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Will My Daughter's Helmet Teach My Toddler Acceptance?

By Danielle |

Say Hi to Johnny!

That is Johnny and his mom, Stevee. Stevee and I were pregnant together at the same time, and my daughter Addison is just slightly older than he is…

This week we found out our youngest child Addison, who is 7 months old, needs to wear a corrective helmet for three months for a condition called plagiocephaly. Basically meaning she has a flat spot on her head that needs to be corrected.

After having a huge mommy meltdown I started to desperately search for the positives, and the light at the end of the tunnel when it comes to having my poor little girl saddled with some serious head gear for a couple months.

And then it dawned on me … this is going to impact my boys too, especially my inquisitive two-year-old toddler, Ben. He is forever asking what, why, how … asking, asking, asking … and I know he is going to do the same about his baby sister’s helmet.

As a mom I thought it was something I didn’t want to deal with, but then I realized this is going to be an amazing teaching opportunity to show him how people come in all shapes, colors, sizes, and so on. Everyone is different whether they wear glasses or have to wear a helmet.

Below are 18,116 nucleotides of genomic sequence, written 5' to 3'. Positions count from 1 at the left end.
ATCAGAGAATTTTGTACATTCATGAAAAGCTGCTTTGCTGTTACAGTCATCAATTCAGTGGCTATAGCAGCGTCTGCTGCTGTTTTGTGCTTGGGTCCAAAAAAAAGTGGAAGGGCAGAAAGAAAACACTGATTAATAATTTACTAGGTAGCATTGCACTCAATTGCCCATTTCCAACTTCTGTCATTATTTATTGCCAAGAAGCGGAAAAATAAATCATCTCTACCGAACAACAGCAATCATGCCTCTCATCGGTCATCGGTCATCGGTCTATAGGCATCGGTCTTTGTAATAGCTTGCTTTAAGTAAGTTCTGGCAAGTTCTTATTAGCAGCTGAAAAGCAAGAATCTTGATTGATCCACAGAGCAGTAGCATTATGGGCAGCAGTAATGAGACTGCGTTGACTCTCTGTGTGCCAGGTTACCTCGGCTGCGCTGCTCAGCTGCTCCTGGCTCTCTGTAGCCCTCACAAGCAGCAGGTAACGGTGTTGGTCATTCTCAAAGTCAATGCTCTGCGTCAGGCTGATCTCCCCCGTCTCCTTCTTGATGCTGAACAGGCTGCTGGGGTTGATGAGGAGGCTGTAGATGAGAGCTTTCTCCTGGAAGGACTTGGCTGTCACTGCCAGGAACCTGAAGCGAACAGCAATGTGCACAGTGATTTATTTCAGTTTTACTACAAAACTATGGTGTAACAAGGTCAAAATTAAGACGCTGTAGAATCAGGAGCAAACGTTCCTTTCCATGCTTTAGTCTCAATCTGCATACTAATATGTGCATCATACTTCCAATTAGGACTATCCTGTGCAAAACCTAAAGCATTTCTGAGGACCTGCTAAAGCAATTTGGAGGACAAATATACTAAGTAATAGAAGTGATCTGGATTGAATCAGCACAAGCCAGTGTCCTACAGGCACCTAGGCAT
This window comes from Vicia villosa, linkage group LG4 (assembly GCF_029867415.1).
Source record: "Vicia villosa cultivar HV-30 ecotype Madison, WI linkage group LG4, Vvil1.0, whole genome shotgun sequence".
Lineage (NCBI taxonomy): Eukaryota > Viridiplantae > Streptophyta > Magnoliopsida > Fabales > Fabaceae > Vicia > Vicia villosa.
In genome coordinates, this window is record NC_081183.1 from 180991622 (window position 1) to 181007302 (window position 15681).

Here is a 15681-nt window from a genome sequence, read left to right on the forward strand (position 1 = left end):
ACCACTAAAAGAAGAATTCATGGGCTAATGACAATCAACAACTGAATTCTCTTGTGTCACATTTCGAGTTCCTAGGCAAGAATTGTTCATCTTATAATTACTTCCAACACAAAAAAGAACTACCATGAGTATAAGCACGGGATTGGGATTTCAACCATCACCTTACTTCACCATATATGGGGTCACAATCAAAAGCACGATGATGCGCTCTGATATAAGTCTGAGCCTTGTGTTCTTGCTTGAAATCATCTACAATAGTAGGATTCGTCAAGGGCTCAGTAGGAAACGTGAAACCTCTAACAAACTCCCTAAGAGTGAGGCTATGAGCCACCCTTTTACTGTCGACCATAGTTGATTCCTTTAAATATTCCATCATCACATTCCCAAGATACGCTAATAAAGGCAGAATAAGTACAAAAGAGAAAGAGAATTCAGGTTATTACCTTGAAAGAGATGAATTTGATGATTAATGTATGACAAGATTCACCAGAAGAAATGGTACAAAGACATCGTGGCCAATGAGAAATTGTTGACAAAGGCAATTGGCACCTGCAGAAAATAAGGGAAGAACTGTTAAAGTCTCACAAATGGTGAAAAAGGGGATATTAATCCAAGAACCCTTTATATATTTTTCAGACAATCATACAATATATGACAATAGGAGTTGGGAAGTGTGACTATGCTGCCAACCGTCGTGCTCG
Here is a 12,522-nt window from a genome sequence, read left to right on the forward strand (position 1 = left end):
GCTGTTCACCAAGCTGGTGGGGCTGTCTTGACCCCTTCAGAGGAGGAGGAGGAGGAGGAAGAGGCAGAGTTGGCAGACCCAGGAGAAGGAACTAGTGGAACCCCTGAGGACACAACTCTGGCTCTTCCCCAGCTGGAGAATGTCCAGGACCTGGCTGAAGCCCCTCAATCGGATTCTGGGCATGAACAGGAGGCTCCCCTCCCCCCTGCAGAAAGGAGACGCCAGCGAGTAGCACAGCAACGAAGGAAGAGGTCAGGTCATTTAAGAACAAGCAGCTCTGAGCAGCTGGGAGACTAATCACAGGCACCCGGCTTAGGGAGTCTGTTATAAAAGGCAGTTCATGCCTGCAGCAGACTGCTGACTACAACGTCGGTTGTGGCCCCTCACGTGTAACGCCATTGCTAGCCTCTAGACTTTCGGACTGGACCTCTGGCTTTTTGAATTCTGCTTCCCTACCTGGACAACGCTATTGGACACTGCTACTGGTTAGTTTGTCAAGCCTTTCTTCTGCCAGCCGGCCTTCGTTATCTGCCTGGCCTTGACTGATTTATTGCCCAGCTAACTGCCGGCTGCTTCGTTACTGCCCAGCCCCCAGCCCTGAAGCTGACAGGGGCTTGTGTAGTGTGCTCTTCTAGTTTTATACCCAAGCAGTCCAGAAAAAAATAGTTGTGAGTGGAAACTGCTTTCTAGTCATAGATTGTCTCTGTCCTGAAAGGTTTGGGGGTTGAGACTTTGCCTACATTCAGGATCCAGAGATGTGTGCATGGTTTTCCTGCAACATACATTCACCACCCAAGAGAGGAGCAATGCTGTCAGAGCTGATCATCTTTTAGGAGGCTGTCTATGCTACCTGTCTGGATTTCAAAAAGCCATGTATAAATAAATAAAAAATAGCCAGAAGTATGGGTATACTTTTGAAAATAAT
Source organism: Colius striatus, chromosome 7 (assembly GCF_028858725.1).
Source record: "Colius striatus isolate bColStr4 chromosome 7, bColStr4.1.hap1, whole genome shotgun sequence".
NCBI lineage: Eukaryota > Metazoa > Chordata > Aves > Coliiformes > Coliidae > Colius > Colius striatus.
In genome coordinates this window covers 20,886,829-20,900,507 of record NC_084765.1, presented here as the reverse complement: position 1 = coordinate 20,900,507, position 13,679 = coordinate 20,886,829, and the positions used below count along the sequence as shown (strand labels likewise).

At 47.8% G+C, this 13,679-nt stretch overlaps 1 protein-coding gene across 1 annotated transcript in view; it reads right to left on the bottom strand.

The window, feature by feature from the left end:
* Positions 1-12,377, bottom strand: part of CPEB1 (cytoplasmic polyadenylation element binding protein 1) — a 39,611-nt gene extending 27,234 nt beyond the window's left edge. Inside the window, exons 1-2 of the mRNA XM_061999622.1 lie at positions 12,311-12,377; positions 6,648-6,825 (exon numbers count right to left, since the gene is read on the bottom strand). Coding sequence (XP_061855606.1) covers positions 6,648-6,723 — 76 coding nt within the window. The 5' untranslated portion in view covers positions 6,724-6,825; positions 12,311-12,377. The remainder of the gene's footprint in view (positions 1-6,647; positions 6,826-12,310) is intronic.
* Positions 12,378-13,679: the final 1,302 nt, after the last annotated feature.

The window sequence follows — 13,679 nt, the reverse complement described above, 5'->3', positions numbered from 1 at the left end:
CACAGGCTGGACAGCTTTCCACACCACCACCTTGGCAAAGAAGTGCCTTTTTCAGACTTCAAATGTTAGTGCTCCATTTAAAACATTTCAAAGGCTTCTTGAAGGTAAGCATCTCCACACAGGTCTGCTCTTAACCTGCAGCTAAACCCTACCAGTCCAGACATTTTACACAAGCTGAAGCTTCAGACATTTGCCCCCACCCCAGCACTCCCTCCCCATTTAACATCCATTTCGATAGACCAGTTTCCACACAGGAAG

They may look different, have a disorder, or disease that impacts them in some way, shape, or form that is noticeable … and by showing him how normal his little sister is in her helmet, and how she is no different than he and his brother … it will teach him one of the greatest lessons kids could ever have: acceptance.

Because lets all face it … people can be cruel assholes, and I am willing to bet the apple doesn’t fall too far from the tree when it comes to that in most cases. And if I teach him to be accepting of the differences people have, I can hope and pray that some day down the road, he won’t point or stare when he sees someone who is different.

I can only hope that as a parent I do a good enough job, and Addison will help teach him he is no better than anyone else because of looks.


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About Danielle



Danielle Elwood is a straight-shooting Florida based mom of three and emerging indie author. Read bio and latest posts → Read Danielle's latest posts →

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5 thoughts on “Will My Daughter's Helmet Teach My Toddler Acceptance?

  1. Stevee says:

    You’ll not only be able to teach your boys acceptance, but also all sorts of random people who will come up to you asking what is “wrong” with your baby. At first, when random people would come up and ask me, it hurt my feelings because there is nothing “wrong” with my baby, but then I realized that instead of being insulted, I could educate them so that the next time they see a little one in their helmet, they won’t have to wonder… or go ask that baby’s mother.

    Johnny loves the attention his helmet brings him. He is such a flirt and loves all the attention that the older ladies always give him when we are out-and-about.